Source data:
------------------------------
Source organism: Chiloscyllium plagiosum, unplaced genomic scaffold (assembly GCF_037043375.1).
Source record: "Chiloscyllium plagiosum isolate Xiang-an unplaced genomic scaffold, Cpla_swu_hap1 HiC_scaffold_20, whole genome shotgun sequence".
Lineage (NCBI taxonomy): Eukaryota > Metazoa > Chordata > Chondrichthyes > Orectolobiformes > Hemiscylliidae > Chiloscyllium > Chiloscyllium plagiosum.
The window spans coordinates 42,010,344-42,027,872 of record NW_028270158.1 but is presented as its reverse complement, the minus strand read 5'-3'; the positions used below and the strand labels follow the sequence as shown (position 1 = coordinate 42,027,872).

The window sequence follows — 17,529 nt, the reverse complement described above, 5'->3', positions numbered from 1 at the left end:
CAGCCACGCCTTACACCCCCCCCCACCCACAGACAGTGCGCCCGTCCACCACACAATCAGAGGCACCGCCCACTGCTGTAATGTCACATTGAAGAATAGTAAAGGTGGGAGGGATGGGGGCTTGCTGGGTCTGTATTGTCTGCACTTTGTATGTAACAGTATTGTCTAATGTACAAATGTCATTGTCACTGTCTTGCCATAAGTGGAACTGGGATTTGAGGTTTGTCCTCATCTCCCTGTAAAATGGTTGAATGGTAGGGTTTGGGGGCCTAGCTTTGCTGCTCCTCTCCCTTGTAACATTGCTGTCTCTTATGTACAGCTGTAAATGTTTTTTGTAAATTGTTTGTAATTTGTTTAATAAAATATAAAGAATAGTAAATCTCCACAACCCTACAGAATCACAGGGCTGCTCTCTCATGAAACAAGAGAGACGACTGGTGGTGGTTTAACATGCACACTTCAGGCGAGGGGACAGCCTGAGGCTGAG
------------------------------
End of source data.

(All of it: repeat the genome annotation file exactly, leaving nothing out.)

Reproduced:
Source organism: Chiloscyllium plagiosum, unplaced genomic scaffold (assembly GCF_037043375.1).
Source record: "Chiloscyllium plagiosum isolate Xiang-an unplaced genomic scaffold, Cpla_swu_hap1 HiC_scaffold_20, whole genome shotgun sequence".
Lineage (NCBI taxonomy): Eukaryota > Metazoa > Chordata > Chondrichthyes > Orectolobiformes > Hemiscylliidae > Chiloscyllium > Chiloscyllium plagiosum.
The window spans coordinates 42,010,344-42,027,872 of record NW_028270158.1 but is presented as its reverse complement, the minus strand read 5'-3'; the positions used below and the strand labels follow the sequence as shown (position 1 = coordinate 42,027,872).

The window sequence follows — 17,529 nt, the reverse complement described above, 5'->3', positions numbered from 1 at the left end:
CAGCCACGCCTTACACCCCCCCCCACCCACAGACAGTGCGCCCGTCCACCACACAATCAGAGGCACCGCCCACTGCTGTAATGTCACATTGAAGAATAGTAAAGGTGGGAGGGATGGGGGCTTGCTGGGTCTGTATTGTCTGCACTTTGTATGTAACAGTATTGTCTAATGTACAAATGTCATTGTCACTGTCTTGCCATAAGTGGAACTGGGATTTGAGGTTTGTCCTCATCTCCCTGTAAAATGGTTGAATGGTAGGGTTTGGGGGCCTAGCTTTGCTGCTCCTCTCCCTTGTAACATTGCTGTCTCTTATGTACAGCTGTAAATGTTTTTTGTAAATTGTTTGTAATTTGTTTAATAAAATATAAAGAATAGTAAATCTCCACAACCCTACAGAATCACAGGGCTGCTCTCTCATGAAACAAGAGAGACGACTGGTGGTGGTTTAACATGCACACTTCAGGCGAGGGGACAGCCTGAGGCTGAG